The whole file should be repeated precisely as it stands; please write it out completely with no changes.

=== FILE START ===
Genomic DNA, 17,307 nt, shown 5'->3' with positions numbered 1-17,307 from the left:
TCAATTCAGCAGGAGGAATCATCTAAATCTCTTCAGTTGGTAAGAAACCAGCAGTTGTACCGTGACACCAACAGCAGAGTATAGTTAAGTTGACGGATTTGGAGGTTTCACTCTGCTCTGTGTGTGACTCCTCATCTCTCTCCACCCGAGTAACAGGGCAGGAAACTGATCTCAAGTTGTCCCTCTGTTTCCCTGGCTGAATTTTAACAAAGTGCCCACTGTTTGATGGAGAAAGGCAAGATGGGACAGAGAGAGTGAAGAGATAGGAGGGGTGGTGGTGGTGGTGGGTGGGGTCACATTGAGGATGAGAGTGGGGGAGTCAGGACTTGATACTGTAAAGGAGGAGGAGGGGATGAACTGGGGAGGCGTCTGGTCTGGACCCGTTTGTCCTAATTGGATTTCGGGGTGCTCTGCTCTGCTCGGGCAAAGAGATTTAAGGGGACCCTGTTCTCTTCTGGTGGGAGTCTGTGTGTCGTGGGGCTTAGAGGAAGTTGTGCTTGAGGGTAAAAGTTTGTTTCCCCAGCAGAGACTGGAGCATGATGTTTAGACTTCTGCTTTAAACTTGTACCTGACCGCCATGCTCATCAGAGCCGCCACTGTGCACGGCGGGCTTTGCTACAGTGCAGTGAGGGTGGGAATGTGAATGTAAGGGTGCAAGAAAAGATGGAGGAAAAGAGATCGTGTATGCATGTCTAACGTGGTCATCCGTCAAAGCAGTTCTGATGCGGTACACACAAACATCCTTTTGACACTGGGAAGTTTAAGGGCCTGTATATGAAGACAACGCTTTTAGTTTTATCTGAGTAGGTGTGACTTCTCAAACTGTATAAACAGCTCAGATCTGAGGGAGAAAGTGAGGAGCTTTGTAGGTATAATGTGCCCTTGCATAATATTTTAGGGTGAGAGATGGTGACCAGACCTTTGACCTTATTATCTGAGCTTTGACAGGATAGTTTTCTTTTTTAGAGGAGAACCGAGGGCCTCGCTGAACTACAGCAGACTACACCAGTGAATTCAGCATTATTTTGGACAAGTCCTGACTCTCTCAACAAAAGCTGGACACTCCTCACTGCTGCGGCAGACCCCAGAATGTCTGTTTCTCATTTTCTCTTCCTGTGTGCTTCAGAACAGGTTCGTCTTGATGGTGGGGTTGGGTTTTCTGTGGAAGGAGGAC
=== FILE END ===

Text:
Genomic DNA, 17,307 nt, shown 5'->3' with positions numbered 1-17,307 from the left:
TCAATTCAGCAGGAGGAATCATCTAAATCTCTTCAGTTGGTAAGAAACCAGCAGTTGTACCGTGACACCAACAGCAGAGTATAGTTAAGTTGACGGATTTGGAGGTTTCACTCTGCTCTGTGTGTGACTCCTCATCTCTCTCCACCCGAGTAACAGGGCAGGAAACTGATCTCAAGTTGTCCCTCTGTTTCCCTGGCTGAATTTTAACAAAGTGCCCACTGTTTGATGGAGAAAGGCAAGATGGGACAGAGAGAGTGAAGAGATAGGAGGGGTGGTGGTGGTGGTGGGTGGGGTCACATTGAGGATGAGAGTGGGGGAGTCAGGACTTGATACTGTAAAGGAGGAGGAGGGGATGAACTGGGGAGGCGTCTGGTCTGGACCCGTTTGTCCTAATTGGATTTCGGGGTGCTCTGCTCTGCTCGGGCAAAGAGATTTAAGGGGACCCTGTTCTCTTCTGGTGGGAGTCTGTGTGTCGTGGGGCTTAGAGGAAGTTGTGCTTGAGGGTAAAAGTTTGTTTCCCCAGCAGAGACTGGAGCATGATGTTTAGACTTCTGCTTTAAACTTGTACCTGACCGCCATGCTCATCAGAGCCGCCACTGTGCACGGCGGGCTTTGCTACAGTGCAGTGAGGGTGGGAATGTGAATGTAAGGGTGCAAGAAAAGATGGAGGAAAAGAGATCGTGTATGCATGTCTAACGTGGTCATCCGTCAAAGCAGTTCTGATGCGGTACACACAAACATCCTTTTGACACTGGGAAGTTTAAGGGCCTGTATATGAAGACAACGCTTTTAGTTTTATCTGAGTAGGTGTGACTTCTCAAACTGTATAAACAGCTCAGATCTGAGGGAGAAAGTGAGGAGCTTTGTAGGTATAATGTGCCCTTGCATAATATTTTAGGGTGAGAGATGGTGACCAGACCTTTGACCTTATTATCTGAGCTTTGACAGGATAGTTTTCTTTTTTAGAGGAGAACCGAGGGCCTCGCTGAACTACAGCAGACTACACCAGTGAATTCAGCATTATTTTGGACAAGTCCTGACTCTCTCAACAAAAGCTGGACACTCCTCACTGCTGCGGCAGACCCCAGAATGTCTGTTTCTCATTTTCTCTTCCTGTGTGCTTCAGAACAGGTTCGTCTTGATGGTGGGGTTGGGTTTTCTGTGGAAGGAGGAC